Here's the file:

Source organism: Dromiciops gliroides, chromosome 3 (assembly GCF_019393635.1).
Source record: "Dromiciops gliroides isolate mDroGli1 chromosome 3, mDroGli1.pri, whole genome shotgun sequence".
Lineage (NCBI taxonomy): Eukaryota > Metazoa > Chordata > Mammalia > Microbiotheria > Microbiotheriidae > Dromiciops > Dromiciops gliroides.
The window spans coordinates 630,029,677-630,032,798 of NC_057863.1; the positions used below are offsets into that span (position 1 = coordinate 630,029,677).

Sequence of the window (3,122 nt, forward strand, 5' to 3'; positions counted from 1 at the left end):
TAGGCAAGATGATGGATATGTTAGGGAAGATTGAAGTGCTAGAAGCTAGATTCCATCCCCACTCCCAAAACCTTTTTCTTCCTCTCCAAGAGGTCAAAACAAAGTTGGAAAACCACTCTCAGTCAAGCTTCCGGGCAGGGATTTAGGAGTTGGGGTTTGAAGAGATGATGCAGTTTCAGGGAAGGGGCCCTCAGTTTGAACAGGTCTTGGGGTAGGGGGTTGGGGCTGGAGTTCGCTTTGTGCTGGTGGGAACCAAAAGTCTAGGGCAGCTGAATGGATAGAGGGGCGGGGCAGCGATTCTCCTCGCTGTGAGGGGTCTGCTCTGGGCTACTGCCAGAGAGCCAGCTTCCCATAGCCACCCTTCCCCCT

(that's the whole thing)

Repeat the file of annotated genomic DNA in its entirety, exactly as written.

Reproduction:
Source organism: Dromiciops gliroides, chromosome 3 (assembly GCF_019393635.1).
Source record: "Dromiciops gliroides isolate mDroGli1 chromosome 3, mDroGli1.pri, whole genome shotgun sequence".
Lineage (NCBI taxonomy): Eukaryota > Metazoa > Chordata > Mammalia > Microbiotheria > Microbiotheriidae > Dromiciops > Dromiciops gliroides.
The window spans coordinates 630,029,677-630,032,798 of NC_057863.1; the positions used below are offsets into that span (position 1 = coordinate 630,029,677).

Sequence of the window (3,122 nt, forward strand, 5' to 3'; positions counted from 1 at the left end):
TAGGCAAGATGATGGATATGTTAGGGAAGATTGAAGTGCTAGAAGCTAGATTCCATCCCCACTCCCAAAACCTTTTTCTTCCTCTCCAAGAGGTCAAAACAAAGTTGGAAAACCACTCTCAGTCAAGCTTCCGGGCAGGGATTTAGGAGTTGGGGTTTGAAGAGATGATGCAGTTTCAGGGAAGGGGCCCTCAGTTTGAACAGGTCTTGGGGTAGGGGGTTGGGGCTGGAGTTCGCTTTGTGCTGGTGGGAACCAAAAGTCTAGGGCAGCTGAATGGATAGAGGGGCGGGGCAGCGATTCTCCTCGCTGTGAGGGGTCTGCTCTGGGCTACTGCCAGAGAGCCAGCTTCCCATAGCCACCCTTCCCCCT